A display focusing on police brutality and community relations was taken down in Gloucester County, New Jersey after a high school received complaints from the local Police Benevolent Association.

clearviewThe display, part of an awareness campaign project in Clearview Regional High School’s humanitarian studies class, featured a silhouette of a person with raised hands and posters stating statistics on crime, brutality, and police in the community. It was, one student said in an interview, meant to converge the ideas that police are society’s protectors, yet are still human and are not infallible. The project does not, students note, defame the police or cast them in a negative light.

Still, the principal ordered that the display be removed – a knee-jerk reaction, perhaps – claiming that it was “causing a disturbance,” and the superintendent backed the decision, stating later that while he understood that the students’ intent was “to strengthen (not harm) police community relations,” the controversy “raises the need…to reevaluate our formal policies on class projects.” The debate within the school, or perhaps coming from outside the school, “disrupted our ability to conduct school operations in a normal matter.”

Isn’t healthy debate part of a rigorous educational environment? The humanitarian studies class, part of the high school’s English department, highlights social injustices around the world, ranging from poverty to genocide.. The award-winning teacher who designed the class, Jennifer Satterfield, said she did so with a focus on action, asking students to think about what they can do "to limit those injustices and promote justice for all human beings, whether they live in Gloucester County or Zimbabwe."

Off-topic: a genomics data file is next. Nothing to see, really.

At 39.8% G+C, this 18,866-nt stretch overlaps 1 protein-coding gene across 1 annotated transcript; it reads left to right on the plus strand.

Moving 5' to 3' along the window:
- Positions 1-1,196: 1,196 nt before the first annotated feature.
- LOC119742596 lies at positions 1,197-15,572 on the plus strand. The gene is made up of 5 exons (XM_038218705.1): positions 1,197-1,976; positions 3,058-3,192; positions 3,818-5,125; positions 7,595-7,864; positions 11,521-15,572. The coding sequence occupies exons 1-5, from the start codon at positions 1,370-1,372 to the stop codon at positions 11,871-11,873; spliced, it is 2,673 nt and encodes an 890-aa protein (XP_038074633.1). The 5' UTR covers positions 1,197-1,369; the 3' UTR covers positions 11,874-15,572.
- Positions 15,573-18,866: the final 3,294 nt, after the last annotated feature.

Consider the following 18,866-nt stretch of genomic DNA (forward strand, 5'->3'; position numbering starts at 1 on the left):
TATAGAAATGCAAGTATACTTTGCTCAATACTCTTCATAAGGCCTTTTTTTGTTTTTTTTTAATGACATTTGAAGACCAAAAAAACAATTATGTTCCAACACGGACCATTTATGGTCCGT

That doesn’t seem like a class that deserves to be censored. On the contrary – the school administration should be proud that there are students in their district who care enough to probe the horrid depths of inhumanity, shine a light, and work to do something about it.

The same goes for books and TV shows that might include a rape scene, discrimination against women, or torture. These things are supposed to be disturbing; they’re supposed to be objectionable. They’re supposed to get the reader, the viewer, to think about the why, they how, the “how could they?”

Humanity is bound to repeat mistakes unless we bear witness to them. We need more kids like these who are willing to go forward into the world with open eyes, pledging to make it a better place — especially when there are some who object to their actions.